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Just because I wear hijab, doesn’t mean I have thicker skin: dealing with fat-shaming Muslims

I have always been overweight, for as long as I can remember. My earlier childhood photos all show me being a chubby thing and every photo since then leaves me cringing till this day. I don’t know when my problem with food began, but I know that my teen years were especially difficult. I used to depend on food to comfort me and to take me out of the misery of being permanently fat shamed. If that isn’t irony, I don’t know what is.

My teen years and early twenties saw me hating myself. If it wasn’t enough that the media told me I was a failure because of my body size, my entire community, family and some friends either directly or indirectly seconded that same idea. Even though I was someone who really enjoyed parties and weddings, I began to dread them. I would not only feel like I looked terrible, but would be told several times that I really needed to lose weight. It got to the extent that some ‘aunties’ would have the audacity to tell my mother that,

it’s such a shame that a beautiful, intelligent and pious young lady was so fat.

They would console her with a small rub of the shoulder, head tilted, as if consoling the mother of an ailing child. They would promise her that the moment I lost weight, they would be knocking our door with their sons, ready to propose and make a wife out of me.

Not only did it make me feel like I had been assigned to my deathbed and that they were consoling my mother, but I felt so objectified. It seemed as if my worth in the community and as a good spouse to their sons was limited to the shape of my body, rather than my characteristics, my knowledge, piety or anything else that people would usually base their spousal selection on. I knew that I needed to change myself, for myself, but I feel as though I had spiralled into a depression so deep, no one could save me, but me.

I had tried every diet in the world, spent hundreds on pills and shakes, meal replacements, gym memberships, dietician sessions and even took the drastic measure of privately doing a procedure that not only failed, but also dented my bank account even more. My parents were visibly upset, my friends would look at me pityingly and I felt lost. The friend of one sister even had the audacity to tell me that I had such beautiful features, “as soon as you lose the weight, they will become even more prominent, and everyone would be falling for me.”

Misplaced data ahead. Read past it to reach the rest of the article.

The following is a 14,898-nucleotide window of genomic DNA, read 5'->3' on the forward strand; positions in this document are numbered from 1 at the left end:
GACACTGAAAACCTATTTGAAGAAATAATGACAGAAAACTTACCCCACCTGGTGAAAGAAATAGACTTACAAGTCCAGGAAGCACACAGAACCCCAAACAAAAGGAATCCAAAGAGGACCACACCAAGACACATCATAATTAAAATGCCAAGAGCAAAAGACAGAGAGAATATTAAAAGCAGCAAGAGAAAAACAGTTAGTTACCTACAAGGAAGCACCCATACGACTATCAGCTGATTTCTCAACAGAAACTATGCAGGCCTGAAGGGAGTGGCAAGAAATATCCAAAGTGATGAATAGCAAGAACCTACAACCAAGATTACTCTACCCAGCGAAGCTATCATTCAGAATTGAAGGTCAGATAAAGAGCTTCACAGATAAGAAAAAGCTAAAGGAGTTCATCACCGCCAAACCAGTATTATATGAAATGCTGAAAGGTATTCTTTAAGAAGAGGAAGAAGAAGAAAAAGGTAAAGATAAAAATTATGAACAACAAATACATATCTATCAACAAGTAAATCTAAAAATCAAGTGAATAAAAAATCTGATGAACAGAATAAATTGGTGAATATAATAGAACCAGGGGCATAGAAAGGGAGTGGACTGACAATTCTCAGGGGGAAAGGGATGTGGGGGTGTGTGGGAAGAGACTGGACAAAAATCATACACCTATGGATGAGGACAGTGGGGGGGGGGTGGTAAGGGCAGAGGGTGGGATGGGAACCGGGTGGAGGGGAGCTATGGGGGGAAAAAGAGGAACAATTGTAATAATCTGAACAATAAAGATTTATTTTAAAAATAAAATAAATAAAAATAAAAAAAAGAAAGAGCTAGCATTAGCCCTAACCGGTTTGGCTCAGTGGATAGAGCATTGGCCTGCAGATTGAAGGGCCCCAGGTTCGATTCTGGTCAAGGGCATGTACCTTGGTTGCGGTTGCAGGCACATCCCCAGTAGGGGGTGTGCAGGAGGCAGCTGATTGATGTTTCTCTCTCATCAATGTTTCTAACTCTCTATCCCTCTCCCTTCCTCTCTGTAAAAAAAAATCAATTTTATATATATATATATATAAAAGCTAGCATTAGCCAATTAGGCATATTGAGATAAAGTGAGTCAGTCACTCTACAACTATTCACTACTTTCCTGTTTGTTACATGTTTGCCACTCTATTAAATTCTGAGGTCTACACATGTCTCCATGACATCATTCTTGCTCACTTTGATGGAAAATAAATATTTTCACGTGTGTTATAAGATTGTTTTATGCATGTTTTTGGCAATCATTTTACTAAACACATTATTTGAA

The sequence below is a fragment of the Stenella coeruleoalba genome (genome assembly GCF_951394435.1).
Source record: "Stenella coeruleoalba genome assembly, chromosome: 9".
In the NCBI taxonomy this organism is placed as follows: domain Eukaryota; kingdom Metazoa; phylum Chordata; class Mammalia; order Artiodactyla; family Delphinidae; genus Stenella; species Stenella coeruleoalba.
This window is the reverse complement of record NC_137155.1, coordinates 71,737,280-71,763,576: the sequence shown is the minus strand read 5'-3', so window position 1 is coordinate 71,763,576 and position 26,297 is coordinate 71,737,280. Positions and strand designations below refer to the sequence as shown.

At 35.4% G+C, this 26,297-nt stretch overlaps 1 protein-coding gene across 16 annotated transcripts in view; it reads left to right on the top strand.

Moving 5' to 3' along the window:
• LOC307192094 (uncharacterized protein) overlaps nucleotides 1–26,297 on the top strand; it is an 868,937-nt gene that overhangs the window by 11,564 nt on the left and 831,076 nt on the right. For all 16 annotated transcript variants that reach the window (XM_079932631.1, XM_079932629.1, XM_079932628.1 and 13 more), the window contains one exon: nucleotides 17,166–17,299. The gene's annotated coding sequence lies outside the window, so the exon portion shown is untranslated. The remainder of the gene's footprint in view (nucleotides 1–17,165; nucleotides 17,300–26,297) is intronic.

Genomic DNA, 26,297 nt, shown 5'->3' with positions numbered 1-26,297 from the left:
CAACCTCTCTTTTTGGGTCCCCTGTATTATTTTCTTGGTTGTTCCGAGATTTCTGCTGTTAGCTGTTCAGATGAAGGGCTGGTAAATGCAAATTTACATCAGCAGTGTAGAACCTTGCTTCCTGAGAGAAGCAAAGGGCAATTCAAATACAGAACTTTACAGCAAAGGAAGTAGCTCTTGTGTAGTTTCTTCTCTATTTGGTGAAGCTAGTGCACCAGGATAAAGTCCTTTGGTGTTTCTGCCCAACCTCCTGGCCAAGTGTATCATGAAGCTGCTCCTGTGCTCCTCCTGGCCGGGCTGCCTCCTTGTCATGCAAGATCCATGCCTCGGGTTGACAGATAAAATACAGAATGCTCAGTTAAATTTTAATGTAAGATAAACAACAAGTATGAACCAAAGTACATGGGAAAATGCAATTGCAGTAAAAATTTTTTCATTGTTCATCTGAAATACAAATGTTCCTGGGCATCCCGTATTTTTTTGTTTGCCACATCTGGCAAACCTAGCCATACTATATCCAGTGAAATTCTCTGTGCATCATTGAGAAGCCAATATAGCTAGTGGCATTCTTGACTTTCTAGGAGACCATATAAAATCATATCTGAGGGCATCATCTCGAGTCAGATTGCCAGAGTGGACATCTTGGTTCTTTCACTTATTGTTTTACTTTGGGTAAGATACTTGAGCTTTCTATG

I began to consider self-harm; maybe if I sawed at my flab, it would disappear. I knew it was a stupid notion, but it was my GP that came as my saviour. In one appointment, he asked if I would consider weight-loss surgery and for once, it didn’t seem like such a crazy notion. He helped me through all the steps and now, 10 months out of my surgery, I’m beginning to love myself once more. I’ve lost about 35kg/77pounds, and I’ve gained nothing but good health, self-confidence and a happier outlook at life.

I feel as though I have been reborn, and am learning to love my body, and myself, all over again. However, this is a plea rather than just a story to read. If there is someone that you know that is suffering with body confidence issues, help them. Listen to people; allow them to show you who you are before basing your entire judgement on them based on how they look. I learnt it the hard way and was left scarred, literally, through my journey, but I wish that people would think before they spoke. I’m learning to eat well, think well, and to forgive both myself and those around me for the past.

Your body has been entrusted to you by Allah (swt), it is an amaana, and so we need to learn how to look after it accordingly. That being said, it is never too late to learn that and we need to help those who need our help to realise that, without fat shaming and making them reassess the important things in life.

And to all those aunties, it’s all-good, our door was never open to you and your superficial family members anyway, and it never will be! 

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